The Causes and Costs of Barrenness

Review of Infertility in Early Modern England, by Daphna Oren-Magidor (London: Palgrave Macmillan, 2017)

In her debut book, Daphna Oren-Magidor presents a broad overview of the experience of infertility in England between 1540 and the first half of 18th century. She argues that most historians of this period underestimate both the emotional toll on and social ramifications for childless married couples in Early Modern England. To elucidate this point, Infertility in Early Modern England explores the ways in which religion, medicine and gender interacted to define the experiences of childlessness for both men and women and holds that the presence of widespread negative attitudes surrounding infertility reflected contemporary fears of an upended social order.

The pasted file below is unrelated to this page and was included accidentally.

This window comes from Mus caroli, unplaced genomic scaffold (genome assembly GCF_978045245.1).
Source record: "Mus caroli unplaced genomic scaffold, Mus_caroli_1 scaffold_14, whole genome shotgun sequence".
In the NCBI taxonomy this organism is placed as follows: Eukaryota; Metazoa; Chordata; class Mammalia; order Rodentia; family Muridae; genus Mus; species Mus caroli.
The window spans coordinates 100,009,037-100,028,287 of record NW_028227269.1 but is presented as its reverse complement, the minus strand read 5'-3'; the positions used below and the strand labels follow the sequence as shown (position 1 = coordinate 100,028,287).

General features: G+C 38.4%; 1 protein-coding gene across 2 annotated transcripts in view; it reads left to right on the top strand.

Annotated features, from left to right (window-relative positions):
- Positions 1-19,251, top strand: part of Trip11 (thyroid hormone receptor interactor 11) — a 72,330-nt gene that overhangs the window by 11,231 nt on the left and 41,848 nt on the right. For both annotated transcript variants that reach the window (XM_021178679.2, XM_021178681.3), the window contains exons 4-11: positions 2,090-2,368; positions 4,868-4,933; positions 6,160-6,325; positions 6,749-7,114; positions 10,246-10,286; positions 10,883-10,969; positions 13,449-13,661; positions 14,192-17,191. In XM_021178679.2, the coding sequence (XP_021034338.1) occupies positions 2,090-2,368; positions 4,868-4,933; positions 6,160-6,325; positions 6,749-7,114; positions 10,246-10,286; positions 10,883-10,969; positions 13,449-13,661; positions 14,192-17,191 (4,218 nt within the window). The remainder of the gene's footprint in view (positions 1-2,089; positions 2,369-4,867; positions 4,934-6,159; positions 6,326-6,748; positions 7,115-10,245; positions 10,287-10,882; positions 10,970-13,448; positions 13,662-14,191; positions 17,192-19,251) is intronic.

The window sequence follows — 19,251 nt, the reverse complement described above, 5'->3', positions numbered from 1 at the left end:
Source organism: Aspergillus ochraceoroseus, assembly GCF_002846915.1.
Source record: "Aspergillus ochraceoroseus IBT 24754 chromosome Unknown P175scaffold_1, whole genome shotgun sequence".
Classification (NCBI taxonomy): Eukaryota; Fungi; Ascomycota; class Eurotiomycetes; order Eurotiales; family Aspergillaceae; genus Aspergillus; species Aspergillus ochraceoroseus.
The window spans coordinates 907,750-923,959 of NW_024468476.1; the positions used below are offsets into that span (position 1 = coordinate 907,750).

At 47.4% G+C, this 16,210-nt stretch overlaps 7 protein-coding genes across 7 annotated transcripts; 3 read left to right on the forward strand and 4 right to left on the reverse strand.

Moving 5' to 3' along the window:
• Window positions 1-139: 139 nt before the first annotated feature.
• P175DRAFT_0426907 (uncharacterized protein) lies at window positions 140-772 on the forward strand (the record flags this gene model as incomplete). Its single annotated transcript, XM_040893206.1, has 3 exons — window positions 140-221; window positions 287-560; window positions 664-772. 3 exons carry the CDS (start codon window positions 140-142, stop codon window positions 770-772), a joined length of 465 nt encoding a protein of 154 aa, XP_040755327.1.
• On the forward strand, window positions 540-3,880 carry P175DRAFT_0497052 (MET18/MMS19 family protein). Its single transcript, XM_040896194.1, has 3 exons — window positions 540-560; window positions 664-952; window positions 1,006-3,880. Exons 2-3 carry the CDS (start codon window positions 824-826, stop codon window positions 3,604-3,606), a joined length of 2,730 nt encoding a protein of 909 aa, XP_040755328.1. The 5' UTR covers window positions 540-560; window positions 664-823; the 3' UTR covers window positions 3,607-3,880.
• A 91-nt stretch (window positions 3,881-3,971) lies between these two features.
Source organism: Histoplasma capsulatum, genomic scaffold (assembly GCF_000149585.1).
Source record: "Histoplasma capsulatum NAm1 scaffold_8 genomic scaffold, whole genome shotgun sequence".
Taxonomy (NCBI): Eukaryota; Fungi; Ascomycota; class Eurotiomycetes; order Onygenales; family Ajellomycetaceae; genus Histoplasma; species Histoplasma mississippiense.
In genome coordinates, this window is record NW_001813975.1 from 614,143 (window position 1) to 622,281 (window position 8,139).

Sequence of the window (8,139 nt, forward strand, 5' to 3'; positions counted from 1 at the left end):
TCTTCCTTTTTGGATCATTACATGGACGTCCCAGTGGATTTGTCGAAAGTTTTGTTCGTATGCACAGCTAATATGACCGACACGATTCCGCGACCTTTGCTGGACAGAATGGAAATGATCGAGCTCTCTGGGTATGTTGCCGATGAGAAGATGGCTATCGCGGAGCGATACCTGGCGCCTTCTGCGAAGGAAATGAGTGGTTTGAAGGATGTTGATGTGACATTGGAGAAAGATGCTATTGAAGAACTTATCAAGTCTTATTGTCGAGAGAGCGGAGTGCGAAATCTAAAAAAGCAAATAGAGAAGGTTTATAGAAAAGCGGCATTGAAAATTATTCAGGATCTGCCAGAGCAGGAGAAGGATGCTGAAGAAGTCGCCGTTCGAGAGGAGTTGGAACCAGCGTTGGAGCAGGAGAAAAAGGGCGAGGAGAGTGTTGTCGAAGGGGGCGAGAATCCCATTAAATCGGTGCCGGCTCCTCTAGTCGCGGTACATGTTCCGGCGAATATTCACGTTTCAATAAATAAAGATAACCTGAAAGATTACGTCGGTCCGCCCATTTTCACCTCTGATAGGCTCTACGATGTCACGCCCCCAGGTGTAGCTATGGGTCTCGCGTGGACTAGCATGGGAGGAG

The book is organized into four thematic chapters. In the first chapter, “Experiencing Infertility,” Oren-Magidor uses the letters and diaries of aristocratic men and women to explore how each interpreted infertility differently. She argues that “regardless of how men were affected by infertility, it was not as central to their identity and the fulfillment of their social and religious duties as it was for women” (33).

Image of a child in the womb from Culpeper's 'Directory for Midwives'
An anatomical rendering of a child in the womb, with all the parts labeled from Nicholas Culpeper’s 'A Directory for Midwives.' Credit: Wellcome Collection.